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The Collective
Saturday, December 8, 2007
By Dr. Steven Taylor

Via the AP: Huckabee declines theology discussion

Republican presidential candidate and Baptist preacher Mike Huckabee says he won’t discuss “intricate, nit-picky things of church doctrine,” such as the role of women in the ministry, because the issues aren’t relevant to the presidency.

The former Arkansas governor said that while he’s open to discussing the basic pillars of his faith — and praised rival Mitt Romney for opening up in a speech Thursday about his — he won’t voice his views on the oft-discussed controversies in Southern Baptist denominations.

It seems to me that if one is going to make one’s faith a central part of one’s identity, then one is going to have to take the good with the bad (i.e., that which garners support along with that which might turn some voters off). In many ways this is more true about Huckabee than Romney, as his resume includes being a Southern Baptist minister, not to mention that much of his current success is based on his ability to appeal to social conservatives, because of his religious pedigree.

It is more than fair that candidates should have to deal with the controversial aspects of their faith, especially given that they clearly seek to use their faith as a means of promoting their candidacies.

As such, this is a cop-out:

“I think (discussing faith) is an important part of helping people get to know the candidates,” Huckabee said Friday morning after a breakfast fundraiser in Charlotte. “(But) sometimes the questions get a little laborious when they start asking you about intricate, nit-picky things of church doctrine that’s probably not all that relevant to being president.”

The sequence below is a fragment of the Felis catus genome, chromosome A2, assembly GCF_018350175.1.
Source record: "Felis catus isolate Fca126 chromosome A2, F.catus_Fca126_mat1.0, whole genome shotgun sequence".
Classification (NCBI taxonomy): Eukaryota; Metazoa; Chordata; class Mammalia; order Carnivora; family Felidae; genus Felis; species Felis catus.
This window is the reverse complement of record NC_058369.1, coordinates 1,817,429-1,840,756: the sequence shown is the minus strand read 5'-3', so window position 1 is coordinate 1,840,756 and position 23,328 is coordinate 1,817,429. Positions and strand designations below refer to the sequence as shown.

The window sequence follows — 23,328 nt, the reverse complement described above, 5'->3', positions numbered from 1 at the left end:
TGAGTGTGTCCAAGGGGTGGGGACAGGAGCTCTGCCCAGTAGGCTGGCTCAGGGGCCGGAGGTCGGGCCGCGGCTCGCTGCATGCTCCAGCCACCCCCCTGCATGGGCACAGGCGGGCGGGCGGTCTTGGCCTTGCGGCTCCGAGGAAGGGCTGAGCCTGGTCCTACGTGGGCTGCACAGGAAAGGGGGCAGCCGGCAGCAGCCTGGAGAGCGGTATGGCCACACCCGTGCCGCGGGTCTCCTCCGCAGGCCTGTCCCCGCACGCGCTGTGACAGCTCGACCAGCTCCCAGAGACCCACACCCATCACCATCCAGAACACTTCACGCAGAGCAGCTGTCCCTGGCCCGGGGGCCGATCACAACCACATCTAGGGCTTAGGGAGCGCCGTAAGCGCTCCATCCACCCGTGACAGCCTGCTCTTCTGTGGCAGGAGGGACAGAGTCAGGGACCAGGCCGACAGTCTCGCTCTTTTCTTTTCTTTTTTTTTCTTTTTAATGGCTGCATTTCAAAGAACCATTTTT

This might be fair if one was simply a Southern Baptist, but is a dodge for a minister-especially one who wrote in his book,

Politics are totally directed by worldview. That’s why when people say, We ought to separate politics from religion,’ I say to separate the two is absolutely impossible (98).

A position that is wholly fair. However, it also means that one has to deal with, and explain, one’s worldview if one wants to be President.

Sphere: Related Content

Filed under: US Politics, 2008 Campaign, Religion | |

5 Comments »

  1. […] harm the country to get into areas that might tend to piss you off at us. Posted by Jim Henley @ 12:48 pm, Filed under: Main « « Maxwell Smart Acted Alone! | Main| […]

    Pingback by Shorter Republican Primary Candidates § Unqualified Offerings — Saturday, December 8, 2007 @ 12:48 pm

  2. I agree that faith should not be part of the nomination process for any candidate. However it’s interesting Huckabee has made it part of the process by declaring he is the Christian Leader.

    It’s interesting mail boxes are being filled with anti-mormon brochures in Iowa and SC. Shame on Huckabee, shame on any group that is sending out this hate mail. The only difference between them and radical jihadists is they haven’t killed any one…yet.

    “Never will (I), by any word or act, bow to the shrine of intolerance or admit a right of inquiry into the religious opinions of others.
    It behooves every man who values liberty of conscience for himself, to resist invasions of it in the case of others: or their case may, by change of circumstances, become his own.” -Thomas Jefferson

    Comment by tk — Saturday, December 8, 2007 @ 1:57 pm

  3. Actually, Romney is a Mormon bishop. Admittedly, they have a lay ministry below their 12 apostles. Then again, Southern Baptist ministers are congregational, too.

    Comment by James Joyner — Sunday, December 9, 2007 @ 8:53 am

  4. Quite right-and I noted that in a post earlier in the week. However, since it was actually Huckabee’s vocation, I think that kicks up the heat a few notches.

    Comment by Dr. Steven Taylor — Sunday, December 9, 2007 @ 10:45 am

  5. […] In short, I think that Bush has made it far more problematic for a candidate with an overtly Evangelical message. There are reasons that Huckabee doesn’t want top dwell over-much on religious doctrine. […]

    Pingback by PoliBlog ™: A Rough Draft of my Thoughts » Huckabee and the Electability Question — Tuesday, December 11, 2007 @ 1:37 pm

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